Author Calls For Approval Voting and Greater Participation in the Democratic Process
In continuation of Democracy Chronicles’ series of interviews with prominent members involved with “The Declaration of Election-Method Reform Advocates“, we now turn to Jameson Quinn a resident of Guatemala City, Guatemala. As an American expat, Mr. Quinn maintains an interest in politics in the San Francisco Bay Area, where he grew up. Mr. Quinn is a freelance web programmer that is using his programming expertise to develop a voting website that he hopes to have live soon. He also tweets on voting-related topics as bettercount_us
Mr. Quinn discusses his role as a principal author of the Declaration as well as election reform in the US and Guatemala.
Interview with Jameson Quinn:
Democracy Chronicles: Having signed the Declaration, is there any additional information, beyond what’s in your signature, that you feel is important to mention?
I was the first person who instigated the declaration and was one of its principal authors. I had four principal goals:
1. Foment more-effective cooperation between advocates of different election method reforms.
2. Provide an “unbiased” (or at least nonsectarian) source for those unversed in abstruse details of election methods to understand the consensus of the field, and thus refute specious arguments against reform.
3. Move outside the “usual suspects”; contact people who don’t habitually participate in internet discussions of voting methods, and join “our” voices to “theirs”.
4. Create news. Give a reason for people to talk about voting reform.
Democracy Chronicles: What characteristics you think are most important for a voting method to have?
I believe that voting should be merely one element of democratic participation, and that the job of an election system is to make it so voting can be integrated effectively with other forms of organization and activism. So a good voting method should be appealing, should give good (high-utility) results, and should tend to allow honest voting as much as possible. Currently my favorite voting methods from this perspective are Majority Judgment (MJ) and Simple Optionally-Delegated Approval (SODA). I also think that approval voting is a key first step to reform, and a basis for working together.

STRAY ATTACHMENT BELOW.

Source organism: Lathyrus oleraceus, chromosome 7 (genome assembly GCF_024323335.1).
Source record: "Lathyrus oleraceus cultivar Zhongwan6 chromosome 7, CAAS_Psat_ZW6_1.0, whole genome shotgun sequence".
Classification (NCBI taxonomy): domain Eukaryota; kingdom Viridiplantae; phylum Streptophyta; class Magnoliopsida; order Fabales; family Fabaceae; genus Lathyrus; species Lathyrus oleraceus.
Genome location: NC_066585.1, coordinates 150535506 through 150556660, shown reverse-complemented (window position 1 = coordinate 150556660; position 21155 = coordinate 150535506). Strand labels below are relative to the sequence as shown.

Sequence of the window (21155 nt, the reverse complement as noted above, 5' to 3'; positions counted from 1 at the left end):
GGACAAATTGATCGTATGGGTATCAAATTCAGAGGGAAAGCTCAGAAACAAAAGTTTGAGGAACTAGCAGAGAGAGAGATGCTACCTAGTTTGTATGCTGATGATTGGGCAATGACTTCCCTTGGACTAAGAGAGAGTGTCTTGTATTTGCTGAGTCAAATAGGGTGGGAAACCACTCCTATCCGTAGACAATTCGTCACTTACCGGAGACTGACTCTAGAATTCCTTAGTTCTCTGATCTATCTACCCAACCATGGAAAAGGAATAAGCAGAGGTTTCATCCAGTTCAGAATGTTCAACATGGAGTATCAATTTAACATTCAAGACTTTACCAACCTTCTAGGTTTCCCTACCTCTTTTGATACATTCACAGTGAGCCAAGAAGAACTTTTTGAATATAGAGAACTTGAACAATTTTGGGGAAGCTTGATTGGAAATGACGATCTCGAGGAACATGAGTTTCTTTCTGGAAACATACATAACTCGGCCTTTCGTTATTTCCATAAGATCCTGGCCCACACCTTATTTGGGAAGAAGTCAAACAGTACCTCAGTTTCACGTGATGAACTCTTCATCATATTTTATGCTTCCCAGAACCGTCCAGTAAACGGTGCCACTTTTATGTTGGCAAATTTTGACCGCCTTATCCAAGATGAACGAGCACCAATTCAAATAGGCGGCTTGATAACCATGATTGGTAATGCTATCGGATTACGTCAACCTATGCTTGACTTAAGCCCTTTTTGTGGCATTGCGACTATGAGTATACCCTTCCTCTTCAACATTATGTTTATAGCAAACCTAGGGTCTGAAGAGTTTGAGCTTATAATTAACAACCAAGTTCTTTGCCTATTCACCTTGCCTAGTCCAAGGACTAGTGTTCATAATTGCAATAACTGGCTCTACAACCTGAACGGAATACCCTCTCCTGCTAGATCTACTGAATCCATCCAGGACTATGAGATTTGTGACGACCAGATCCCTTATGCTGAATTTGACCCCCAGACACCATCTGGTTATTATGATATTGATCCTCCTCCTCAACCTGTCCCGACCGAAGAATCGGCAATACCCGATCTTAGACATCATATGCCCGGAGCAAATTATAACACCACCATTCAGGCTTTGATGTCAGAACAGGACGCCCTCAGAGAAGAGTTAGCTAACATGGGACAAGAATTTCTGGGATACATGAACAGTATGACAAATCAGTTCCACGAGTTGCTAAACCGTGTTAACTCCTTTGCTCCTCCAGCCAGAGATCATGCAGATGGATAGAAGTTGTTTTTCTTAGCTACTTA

Democracy Chronicles: What do you think is the most important election reform needed where you live (either locally or nationally)?
In Guatemala, there is a party list system for congress, yet the parties are essentially personal fiefdoms with little continuity from one election to another or ideological coherence, and almost no internal democracy. Thus, the most important reform would be to give citizens power over the internal party dynamics, for instance by moving from closed party list to open party list.
In California: I believe that approval voting at the municipal level is the way to build awareness and support for voting reform. I also feel that removing supermajority requirements such as the 2/3 requirement for most state budget issues and the filibuster in the US senate is needed for democracy.
Democracy Chronicles: What is your opinion on other aspects of election reform such as reforming money’s role in politics or redistricting?
I believe that it is important to build strong alliances between voting reform activists and activists for these reforms. That’s because these are both important reforms in their own right, and also “gateway drugs” towards voting reform activism. That is, their importance is more obvious to naïve voter, but as such voters understand the systemic issues, they are led to embrace voting reform as well.
(Also, you forgot voting rights issues such as same-day registration or fighting onerous ID requirements; although these issues have a partisan tinge in the US today, they should rightly be nonpartisan issues of democracy.)